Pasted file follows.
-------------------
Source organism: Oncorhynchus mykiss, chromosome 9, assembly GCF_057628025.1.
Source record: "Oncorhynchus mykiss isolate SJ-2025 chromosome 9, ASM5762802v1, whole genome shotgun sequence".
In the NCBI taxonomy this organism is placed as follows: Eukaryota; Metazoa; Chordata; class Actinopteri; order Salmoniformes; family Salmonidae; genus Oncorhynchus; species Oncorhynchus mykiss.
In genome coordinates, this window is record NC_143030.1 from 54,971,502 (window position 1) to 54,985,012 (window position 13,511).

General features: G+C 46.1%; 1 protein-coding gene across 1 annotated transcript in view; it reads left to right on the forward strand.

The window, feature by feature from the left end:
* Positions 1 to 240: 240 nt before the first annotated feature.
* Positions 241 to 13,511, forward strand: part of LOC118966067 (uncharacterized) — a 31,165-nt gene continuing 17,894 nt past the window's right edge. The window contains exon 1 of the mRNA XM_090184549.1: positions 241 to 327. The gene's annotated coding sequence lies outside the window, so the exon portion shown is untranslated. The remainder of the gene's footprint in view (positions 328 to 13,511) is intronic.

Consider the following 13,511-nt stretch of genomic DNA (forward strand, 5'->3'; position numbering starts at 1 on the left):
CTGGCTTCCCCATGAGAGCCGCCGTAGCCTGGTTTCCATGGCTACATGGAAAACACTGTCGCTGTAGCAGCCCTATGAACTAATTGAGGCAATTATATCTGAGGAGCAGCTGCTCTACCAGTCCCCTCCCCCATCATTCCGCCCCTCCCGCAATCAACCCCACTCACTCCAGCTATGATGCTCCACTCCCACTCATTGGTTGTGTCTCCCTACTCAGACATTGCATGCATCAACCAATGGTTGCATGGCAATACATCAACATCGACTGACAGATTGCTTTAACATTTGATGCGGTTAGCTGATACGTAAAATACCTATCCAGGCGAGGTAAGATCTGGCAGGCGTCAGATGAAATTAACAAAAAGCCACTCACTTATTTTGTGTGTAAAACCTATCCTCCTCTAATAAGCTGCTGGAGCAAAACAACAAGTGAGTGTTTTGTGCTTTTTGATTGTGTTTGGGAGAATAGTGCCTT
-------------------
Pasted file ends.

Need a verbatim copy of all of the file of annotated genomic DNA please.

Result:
Source organism: Oncorhynchus mykiss, chromosome 9, assembly GCF_057628025.1.
Source record: "Oncorhynchus mykiss isolate SJ-2025 chromosome 9, ASM5762802v1, whole genome shotgun sequence".
In the NCBI taxonomy this organism is placed as follows: Eukaryota; Metazoa; Chordata; class Actinopteri; order Salmoniformes; family Salmonidae; genus Oncorhynchus; species Oncorhynchus mykiss.
In genome coordinates, this window is record NC_143030.1 from 54,971,502 (window position 1) to 54,985,012 (window position 13,511).

General features: G+C 46.1%; 1 protein-coding gene across 1 annotated transcript in view; it reads left to right on the forward strand.

The window, feature by feature from the left end:
* Positions 1 to 240: 240 nt before the first annotated feature.
* Positions 241 to 13,511, forward strand: part of LOC118966067 (uncharacterized) — a 31,165-nt gene continuing 17,894 nt past the window's right edge. The window contains exon 1 of the mRNA XM_090184549.1: positions 241 to 327. The gene's annotated coding sequence lies outside the window, so the exon portion shown is untranslated. The remainder of the gene's footprint in view (positions 328 to 13,511) is intronic.

Consider the following 13,511-nt stretch of genomic DNA (forward strand, 5'->3'; position numbering starts at 1 on the left):
CTGGCTTCCCCATGAGAGCCGCCGTAGCCTGGTTTCCATGGCTACATGGAAAACACTGTCGCTGTAGCAGCCCTATGAACTAATTGAGGCAATTATATCTGAGGAGCAGCTGCTCTACCAGTCCCCTCCCCCATCATTCCGCCCCTCCCGCAATCAACCCCACTCACTCCAGCTATGATGCTCCACTCCCACTCATTGGTTGTGTCTCCCTACTCAGACATTGCATGCATCAACCAATGGTTGCATGGCAATACATCAACATCGACTGACAGATTGCTTTAACATTTGATGCGGTTAGCTGATACGTAAAATACCTATCCAGGCGAGGTAAGATCTGGCAGGCGTCAGATGAAATTAACAAAAAGCCACTCACTTATTTTGTGTGTAAAACCTATCCTCCTCTAATAAGCTGCTGGAGCAAAACAACAAGTGAGTGTTTTGTGCTTTTTGATTGTGTTTGGGAGAATAGTGCCTT